How long have those crutches sat in your attic?
If you’re like most
Westporters Americans: quite a while.
We sprain an ankle or break a leg. We use crutches, then get better. But we can’t be bothered to recycle them, or even throw them out. We keep them, for “whenever.” It’s the way we roll.
Billions of people in the Third World — many of them kids — don’t have crutches. But they need them a lot worse than we do.
In 2009, Westport natives Ken and Beth Shubin Stein, and Beth’s husband Chris Ahmad, did something about this paradox most of us never think about. They formed Crutches 4 Kids.
More importantly, they’ll get a nice check to continue their vital work.
The Crutches 4 Kids guys (and gal) come by their passion naturally.
Ken and Beth — twins who graduated from Staples in 1987 — come from a medical family. Their father is a cardiologist, their mother a fertility specialist. The extended Shubin Stein family has long believed in medical charity — and acted on their beliefs.
Ken graduated from Albert Einstein Medical School. He’s now a founder and managing member of Spencer Capital, a value investing firm.
Beth’s husband Chris — a former Columbia soccer player — is an attending orthopedic surgeon at New York Presbyterian Hospital. He’s also the Yankees’ head team physician.
Ken has a home near Compo Beach. Beth and Chris spend their summers here — and will soon move to Westport full time.
But all 3 know that life in Westport is not the real world.
“There are 3 huge groups that need crutches,” Ken says.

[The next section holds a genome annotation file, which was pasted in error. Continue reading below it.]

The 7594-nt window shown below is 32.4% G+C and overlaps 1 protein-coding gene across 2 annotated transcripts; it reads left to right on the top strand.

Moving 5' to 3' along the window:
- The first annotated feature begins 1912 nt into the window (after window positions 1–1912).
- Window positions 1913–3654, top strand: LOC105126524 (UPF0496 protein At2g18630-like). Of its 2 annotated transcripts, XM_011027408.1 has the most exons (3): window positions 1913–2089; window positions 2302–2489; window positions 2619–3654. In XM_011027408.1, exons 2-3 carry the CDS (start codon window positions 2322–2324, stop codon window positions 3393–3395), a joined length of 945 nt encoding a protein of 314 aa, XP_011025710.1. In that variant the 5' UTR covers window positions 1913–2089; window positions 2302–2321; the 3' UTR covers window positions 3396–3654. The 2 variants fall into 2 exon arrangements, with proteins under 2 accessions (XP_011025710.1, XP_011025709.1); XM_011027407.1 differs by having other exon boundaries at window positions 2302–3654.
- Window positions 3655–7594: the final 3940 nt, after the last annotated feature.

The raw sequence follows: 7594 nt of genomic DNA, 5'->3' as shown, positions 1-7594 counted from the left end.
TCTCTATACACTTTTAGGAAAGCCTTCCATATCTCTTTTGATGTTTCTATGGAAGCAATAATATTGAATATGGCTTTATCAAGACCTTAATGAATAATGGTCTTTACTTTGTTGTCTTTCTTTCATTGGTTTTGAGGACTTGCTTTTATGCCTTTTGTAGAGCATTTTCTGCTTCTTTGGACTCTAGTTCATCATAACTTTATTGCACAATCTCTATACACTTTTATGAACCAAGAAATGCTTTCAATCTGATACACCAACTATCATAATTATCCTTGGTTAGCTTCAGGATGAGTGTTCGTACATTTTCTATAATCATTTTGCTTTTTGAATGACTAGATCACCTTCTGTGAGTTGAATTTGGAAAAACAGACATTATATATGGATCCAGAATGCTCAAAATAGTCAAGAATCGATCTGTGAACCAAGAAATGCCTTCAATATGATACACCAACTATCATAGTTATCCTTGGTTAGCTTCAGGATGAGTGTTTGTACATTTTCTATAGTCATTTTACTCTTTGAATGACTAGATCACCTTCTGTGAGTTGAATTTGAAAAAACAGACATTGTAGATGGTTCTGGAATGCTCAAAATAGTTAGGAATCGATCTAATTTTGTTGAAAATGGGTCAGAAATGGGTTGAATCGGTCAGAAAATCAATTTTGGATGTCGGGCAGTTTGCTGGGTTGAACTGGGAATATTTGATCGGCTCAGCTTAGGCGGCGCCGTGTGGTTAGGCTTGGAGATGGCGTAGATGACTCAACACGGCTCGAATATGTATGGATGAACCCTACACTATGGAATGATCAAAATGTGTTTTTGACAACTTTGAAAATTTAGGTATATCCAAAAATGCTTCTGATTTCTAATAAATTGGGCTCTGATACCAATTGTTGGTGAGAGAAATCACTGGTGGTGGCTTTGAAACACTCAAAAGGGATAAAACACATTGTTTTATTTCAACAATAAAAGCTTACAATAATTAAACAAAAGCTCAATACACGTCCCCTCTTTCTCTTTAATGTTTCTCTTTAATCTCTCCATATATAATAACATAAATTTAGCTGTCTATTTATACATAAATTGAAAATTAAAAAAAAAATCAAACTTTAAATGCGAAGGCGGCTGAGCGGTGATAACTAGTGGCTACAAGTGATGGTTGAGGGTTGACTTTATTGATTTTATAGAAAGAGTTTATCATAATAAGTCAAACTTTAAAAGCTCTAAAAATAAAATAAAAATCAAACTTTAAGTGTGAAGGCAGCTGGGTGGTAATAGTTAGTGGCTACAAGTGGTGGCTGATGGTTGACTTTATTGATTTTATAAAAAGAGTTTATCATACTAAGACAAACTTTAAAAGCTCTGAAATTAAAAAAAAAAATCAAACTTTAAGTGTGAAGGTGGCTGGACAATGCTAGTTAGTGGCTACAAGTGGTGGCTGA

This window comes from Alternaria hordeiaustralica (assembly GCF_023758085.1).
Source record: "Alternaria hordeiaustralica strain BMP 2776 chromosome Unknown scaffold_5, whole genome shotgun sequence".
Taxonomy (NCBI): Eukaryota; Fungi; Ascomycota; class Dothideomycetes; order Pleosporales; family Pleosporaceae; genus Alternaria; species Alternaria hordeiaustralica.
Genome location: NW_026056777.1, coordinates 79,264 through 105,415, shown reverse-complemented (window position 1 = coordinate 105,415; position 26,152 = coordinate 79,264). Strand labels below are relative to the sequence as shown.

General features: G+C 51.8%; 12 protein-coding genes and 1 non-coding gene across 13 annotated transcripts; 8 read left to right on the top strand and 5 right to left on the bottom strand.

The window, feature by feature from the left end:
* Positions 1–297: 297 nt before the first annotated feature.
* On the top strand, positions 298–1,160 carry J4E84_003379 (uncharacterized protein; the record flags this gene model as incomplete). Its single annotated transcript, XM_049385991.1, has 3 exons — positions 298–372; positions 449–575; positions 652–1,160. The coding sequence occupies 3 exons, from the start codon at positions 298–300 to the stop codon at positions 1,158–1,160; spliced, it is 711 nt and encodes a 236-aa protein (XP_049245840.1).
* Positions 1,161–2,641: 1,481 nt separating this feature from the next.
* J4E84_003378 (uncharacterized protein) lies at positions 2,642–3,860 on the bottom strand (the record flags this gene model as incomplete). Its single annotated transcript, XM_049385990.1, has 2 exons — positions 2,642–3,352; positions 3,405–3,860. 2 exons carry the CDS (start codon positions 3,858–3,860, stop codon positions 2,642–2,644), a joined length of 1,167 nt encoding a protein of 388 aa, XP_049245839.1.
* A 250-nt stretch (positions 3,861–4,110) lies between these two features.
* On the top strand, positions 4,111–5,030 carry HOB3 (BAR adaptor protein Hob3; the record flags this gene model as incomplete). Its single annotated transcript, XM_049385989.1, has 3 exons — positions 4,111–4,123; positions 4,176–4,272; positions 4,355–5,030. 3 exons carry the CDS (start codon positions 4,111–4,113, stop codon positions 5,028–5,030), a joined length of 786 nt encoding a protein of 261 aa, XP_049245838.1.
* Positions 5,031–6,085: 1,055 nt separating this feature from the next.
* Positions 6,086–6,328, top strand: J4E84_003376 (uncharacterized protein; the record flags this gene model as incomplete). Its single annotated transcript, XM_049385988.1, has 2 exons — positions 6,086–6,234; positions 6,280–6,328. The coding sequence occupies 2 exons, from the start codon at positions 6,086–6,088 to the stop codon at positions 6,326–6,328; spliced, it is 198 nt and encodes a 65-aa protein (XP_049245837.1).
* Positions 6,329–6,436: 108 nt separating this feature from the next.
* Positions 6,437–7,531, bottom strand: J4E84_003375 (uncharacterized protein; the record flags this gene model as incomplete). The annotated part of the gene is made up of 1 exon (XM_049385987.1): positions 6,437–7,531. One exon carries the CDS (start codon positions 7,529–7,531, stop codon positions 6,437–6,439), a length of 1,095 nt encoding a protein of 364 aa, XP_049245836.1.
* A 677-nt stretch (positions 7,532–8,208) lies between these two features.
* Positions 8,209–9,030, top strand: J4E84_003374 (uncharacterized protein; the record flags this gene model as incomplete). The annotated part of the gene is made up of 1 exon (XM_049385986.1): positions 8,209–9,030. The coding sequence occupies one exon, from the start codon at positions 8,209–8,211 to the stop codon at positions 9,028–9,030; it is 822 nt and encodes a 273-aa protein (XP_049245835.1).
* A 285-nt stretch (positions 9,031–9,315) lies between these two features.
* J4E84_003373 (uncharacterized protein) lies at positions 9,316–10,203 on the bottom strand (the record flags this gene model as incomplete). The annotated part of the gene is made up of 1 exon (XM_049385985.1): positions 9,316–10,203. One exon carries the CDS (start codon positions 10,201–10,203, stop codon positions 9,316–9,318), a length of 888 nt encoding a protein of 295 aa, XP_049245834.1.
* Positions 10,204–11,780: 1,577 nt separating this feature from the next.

“Over a billion people live in areas so poor, like Africa and central India, that there’s no infrastructure for access to even basic medical care.
“There are places of violence, like Sierra Leone and southeast Asia, where kids are collateral damage.
“And there are natural disasters, like the earthquake in Haiti or tsunamis, where there’s a sudden need.”
Many medical problems — like getting medicine to AIDS patients — are almost impossible to solve.
Collecting and distributing crutches is not like that.
“There are no barriers,” Ken says. “There’s a massive supply of crutches over here, and a massive demand over there. We hook them both up. It’s very direct, and very impactful.”
Columbia and the Hospital for Special Surgery have been very supportive of Crutches 4 Kids. But that early boost from Bedford — when guidance counselor Lisa Weitzman helped spearhead an enormous drive — showed the organization’s founders that their simple idea really could work. More than a dozen drives, at other schools, have followed.
“This is so cool, for 3 reasons,” Ken explains.
“First, we teach kids about social service. Whether it’s wealthy Westport or low-income Stamford, any American kid can help collect crutches — and help other kids around the world. That’s a fantastic education.
“Second, we recycle.
“Third — and most importantly — we give the gift of mobility. We help kids walk.
“Doctors who worked in Haiti told me about kids who had legs amputated — Civil War-type medicine — because they had no other equipment. There was no pain medicine; kids sat on the floor with bloody stumps. Doctors I know were horrified and traumatized. Giving crutches to kids like that is the least we can do.”
Being honored by the Yankees for their work is nice, Ken says.
But he cares more about the check.
“We’re on a shoestring budget. Every dollar is important, to help us attract more donations and volunteers.”
And help clean out more attics, of more forgotten, unused crutches.
(Click here for more information about Crutches 4 Kids.)